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 Umax/Maxgate UGate Plus Cable/xDSL Internet Sharing Device

 Author: Tim Higgins
 Review Date: 4/1/1999

Bottom Line:          Great little box if you're tired of hassling with Proxy/NAT software or have larger LANS to share.

Updated 11/21/00 Added IPsec passthru support info.

Updated 11/13/00 Removed mention of email feature, which was removed from firmware some time ago!

Updated 7/27/00 LAN connection now is autosensing 10/100 BaseT.

Updated 5/25/00 Info updated to show RoadRunner TAS login support.

Updated 3/20/00 PPPoE is now supported.

Updated 1/24/00 Corrected "exposed computer" information. Only one computer can be exposed at a time.

The UMAX UGate Plus (UGP) is a Ethernet to Ethernet NAT-based router in a package smaller than your average paperback book. It comes in one version that supports an unlimited number of users.  Throughput is rated at 2-2.5Mbps.

There's not a lot to the box.  It has one 10baseT RJ45 jacks for the WAN, one 10/100BaseT jack for the LAN, a couple of indicator lights, a reset/reboot button, a power input jack, and two dipswitches used to re-initialize the unit.  The unit is powered by a small external power unit.

3/20/00 PPPoE is now supported. More info here.

The UGP does have a few limitations, however:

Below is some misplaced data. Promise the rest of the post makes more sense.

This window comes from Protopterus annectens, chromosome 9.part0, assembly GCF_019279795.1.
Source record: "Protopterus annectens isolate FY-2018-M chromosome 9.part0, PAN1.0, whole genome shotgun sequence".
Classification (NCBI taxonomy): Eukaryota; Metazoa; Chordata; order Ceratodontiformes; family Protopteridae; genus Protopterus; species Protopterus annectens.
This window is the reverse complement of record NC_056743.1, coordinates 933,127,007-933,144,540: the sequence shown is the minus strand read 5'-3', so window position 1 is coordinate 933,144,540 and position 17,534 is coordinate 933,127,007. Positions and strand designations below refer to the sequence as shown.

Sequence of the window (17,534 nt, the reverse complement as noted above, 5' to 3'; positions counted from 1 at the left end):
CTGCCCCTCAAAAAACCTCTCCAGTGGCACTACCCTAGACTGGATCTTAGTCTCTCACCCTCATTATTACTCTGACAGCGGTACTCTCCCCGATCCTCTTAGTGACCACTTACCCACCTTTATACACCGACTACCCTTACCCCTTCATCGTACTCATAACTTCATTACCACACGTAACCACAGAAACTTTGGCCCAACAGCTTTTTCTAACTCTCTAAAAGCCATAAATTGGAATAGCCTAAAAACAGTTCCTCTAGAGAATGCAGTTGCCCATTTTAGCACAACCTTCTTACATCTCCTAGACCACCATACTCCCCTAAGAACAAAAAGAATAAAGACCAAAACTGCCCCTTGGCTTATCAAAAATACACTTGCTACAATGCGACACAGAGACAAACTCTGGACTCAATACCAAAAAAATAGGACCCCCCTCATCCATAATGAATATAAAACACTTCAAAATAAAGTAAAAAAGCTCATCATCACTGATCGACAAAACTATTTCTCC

• it doesn't function as a VPN (PPTP) server although one VPN (PPTP) client machine is now supported.  It will also support IPsec passthru with firmware 6.5R1c or higher.  Owners of existing UGate Pluses can download a new firmware update utility and new firmware.  Go here for more info.

Installation and troubleshooting hints for the Ugate Plus can be found here.

You can get the UGP User manual here in PDF format.


Installation is relatively easy, with only one catch.  The UGP's settings are accessed by a computer configured with TCP/IP and running any web browser.   The default IP address of the UGP is, a common address setting (and the one that I recommend in my LAN setup instructions).

If any computer on the LAN that you connect the UGP's LAN port to has an IP address of assigned, you'll get an address conflict.  You'll need to either change the address of the conflicting computer, or temporarily unplug it from the LAN until you use another computer to reset the UGPs address to one that doesn't conflict.

Once you get past this, installation consists of:

  • plugging your LAN into the UGP LAN port
  • plugging your cable or DSL modem into the UGP WAN port
  • setting up the WAN port
  • setting up the LAN port

The LAN port can run a DHCP server to provide your LAN clients with their TCP/IP address, Gateway and DNS information.  The WAN port can either function as a DHCP client, or you can configure it manually,  whichever your ISP requires.

Important! If your ISP locks your service to a specific Network card (like MediaOne here in the Boston MA area), you'll have to call them and give them the MAC address of the UGP.  If you don't do this, the UGP won't be recognized by your ISPs DHCP server and you won't get a network connection.